With respect to the meaning of the second clause of the verse, expositors differ. According to some, to set in safety, means the same thing as to give or bring safety, as if the letter b, beth, which signifies in, were superfluous. But the language rather contains a promise to grant to those who are unjustly oppressed, full restitution. What follows is attended with more difficulty. The word hwp, phuach, which we have rendered to lay snares for, sometimes signifies to blow out, or to puff, -- at other times to ensnare, or to lay snares for; and sometimes, also, to speak. Those who think it is here put for to speak also differ among themselves with respect to the meaning. Some render it God will speak to himself; that is to say, God will determine with himself; but as the Psalmist had already declared the determination of God, this would be an unnecessary and vain repetition. Others refer it to the language of the godly, as if David introduced them speaking one to another concerning the faithfulness and stability of the promises of God; for with this word they connect the following sentence, The words of the Lord are pure words, etc. But this view is even more strained than the preceding. The opinion of others, who suppose, that to the determination of God to arise, there is subjoined the language which is addressed to the godly, is more admissible. It would not be sufficient for God to determine with himself what he would do for our safety, if he did not speak to us expressly, and by name. It is only when God makes us to understand, by his own voice, that he will be gracious to us, that we can entertain the hope of salvation. God, it is true, speaks also to unbelievers, but without producing any good effect, seeing they are deaf; just as when he treats them with gentleness and liberality, it is without effect, because they are stupid, and devour his benefits without any sense of their coming from him. But as I perceive that under the word rmay, yomar, will say, the promises of God may be suitably and properly comprehended, to avoid a repetition of the same thing, I adopt without hesitation the sense of the last clause, which I have given in the translation, namely, that God declares he will arise to restore to safety those who seem on all sides to be environed by the snares of their enemies, and even caught in them. The import of the language is this:The ungodly may hold the poor and afflicted entangled in their snares as a prey which they have caught; but I will set them in safety. If it should be replied, that the reading in the Hebrew is not for whom, but for him, I would observe, that it is no new thing for these words, him, for him, to be used instead of whom and for whom.3 If any one prefer the sense of puffing at, I am not disposed greatly to oppose him. According to this reading, David would elegantly taunt the pride of the ungodly, who confidently imagine they can do any thing,4 even with their breath, as we have seen in the tenth psalm, at the fifth verse.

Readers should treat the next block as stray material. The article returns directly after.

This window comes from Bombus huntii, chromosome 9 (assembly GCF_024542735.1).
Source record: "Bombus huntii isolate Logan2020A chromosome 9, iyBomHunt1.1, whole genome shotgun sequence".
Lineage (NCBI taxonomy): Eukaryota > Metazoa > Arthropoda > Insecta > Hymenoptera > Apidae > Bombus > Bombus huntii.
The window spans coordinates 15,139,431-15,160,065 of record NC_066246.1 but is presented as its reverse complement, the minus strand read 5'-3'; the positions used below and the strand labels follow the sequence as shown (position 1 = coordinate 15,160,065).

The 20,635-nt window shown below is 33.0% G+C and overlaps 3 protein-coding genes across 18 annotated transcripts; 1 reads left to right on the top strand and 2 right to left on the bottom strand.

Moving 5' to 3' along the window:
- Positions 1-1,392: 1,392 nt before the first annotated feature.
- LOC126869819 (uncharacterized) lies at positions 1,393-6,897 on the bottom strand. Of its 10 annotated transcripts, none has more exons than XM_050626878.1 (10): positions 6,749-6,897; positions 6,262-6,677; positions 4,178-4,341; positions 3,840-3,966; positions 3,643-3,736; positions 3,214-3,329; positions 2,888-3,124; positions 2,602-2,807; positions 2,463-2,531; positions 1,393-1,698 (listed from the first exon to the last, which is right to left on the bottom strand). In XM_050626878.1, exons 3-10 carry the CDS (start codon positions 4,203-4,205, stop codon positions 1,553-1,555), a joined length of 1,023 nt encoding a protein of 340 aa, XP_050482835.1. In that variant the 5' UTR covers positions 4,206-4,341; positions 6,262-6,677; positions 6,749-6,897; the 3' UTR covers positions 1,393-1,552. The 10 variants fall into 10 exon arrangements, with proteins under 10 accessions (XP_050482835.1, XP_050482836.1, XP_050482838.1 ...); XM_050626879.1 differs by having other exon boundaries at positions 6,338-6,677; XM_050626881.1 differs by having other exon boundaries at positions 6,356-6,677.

6. The words of Jehovah. The Psalmist now declares, that God is sure, faithful, and steadfast in his promises. But the insertion by the way of this commendation of the word of God would be to no purpose, if he had not first called himself, and other believers, to meditate on God's promises in their afflictions. Accordingly, the order of the Psalmist is to be attended to, namely, that, after telling us how God gives to his servants the hope of speedy deliverance, even in their deepest distresses, he now adds, to support their faith and hope, that God promises nothing in vain, or for the purpose of disappointing man. This, at first sight, seems a matter of small importance; but if any person consider more closely and attentively how prone the minds of men are to distrust and ungodly doubtings, he will easily perceive how requisite it is for our faith to be supported by this assurance, that God is not deceitful, that he does not delude or beguile us with empty words, and that he does not magnify beyond all measure either his power or his goodness, but that whatever he promises in word he will perform in deed. There is no man, it is true, who will not frankly confess that he entertains the same conviction which David here records, that the words of Jehovah are pure; but those who while lying in the shade and living at their ease liberally extol by their praises the truth of God's word, when they come to struggle with adversity in good earnest, although they may not venture openly to pour forth blasphemies against God, often charge him with not keeping his word. Whenever he delays his assistance, we call in question his fidelity to his promises and murmur just as if he had deceived us. There is no truth which is more generally received among men than that God is true; but there are few who frankly give him credit for this when they are in adversity. It is, therefore, highly necessary for us to cut off the occasion of our distrust; and whenever any doubt respecting the faithfulness of God's promises steals in upon us, we ought immediately to lift up against it this shield, that the words of the Lord are pure. The similitude of silver, which the Psalmist subjoins, is indeed far below the dignity and excellence of so great a subject; but it is very well adapted to the measure of our limited and imperfect understanding. Silver, if thoroughly refined, is valued at a high price amongst us. But we are far from manifesting for the word of God, the price of which is inestimable, an equal regard; and its purity is of less account with us than that of a corruptible metal. Yea, a great many coin mere dross in their own brain, by which to efface or obscure the brightness which shines in the word of God. The word lyleb, baälil, which we have translated crucible, is interpreted by many prince, or lord, as if it were a simple word. According to them, the meaning would be, that the word of God is like the purest silver, from which the dross has been completely removed with the greatest art and care, not for common use, but for the service of a great lord or prince of some country. I, however, rather agree with others who consider that lyleb, baälil, is a word compounded of the letter b, beth, which signifies in, and the noun lyle, alil, which signifies a clean or well polished vessel or crucible.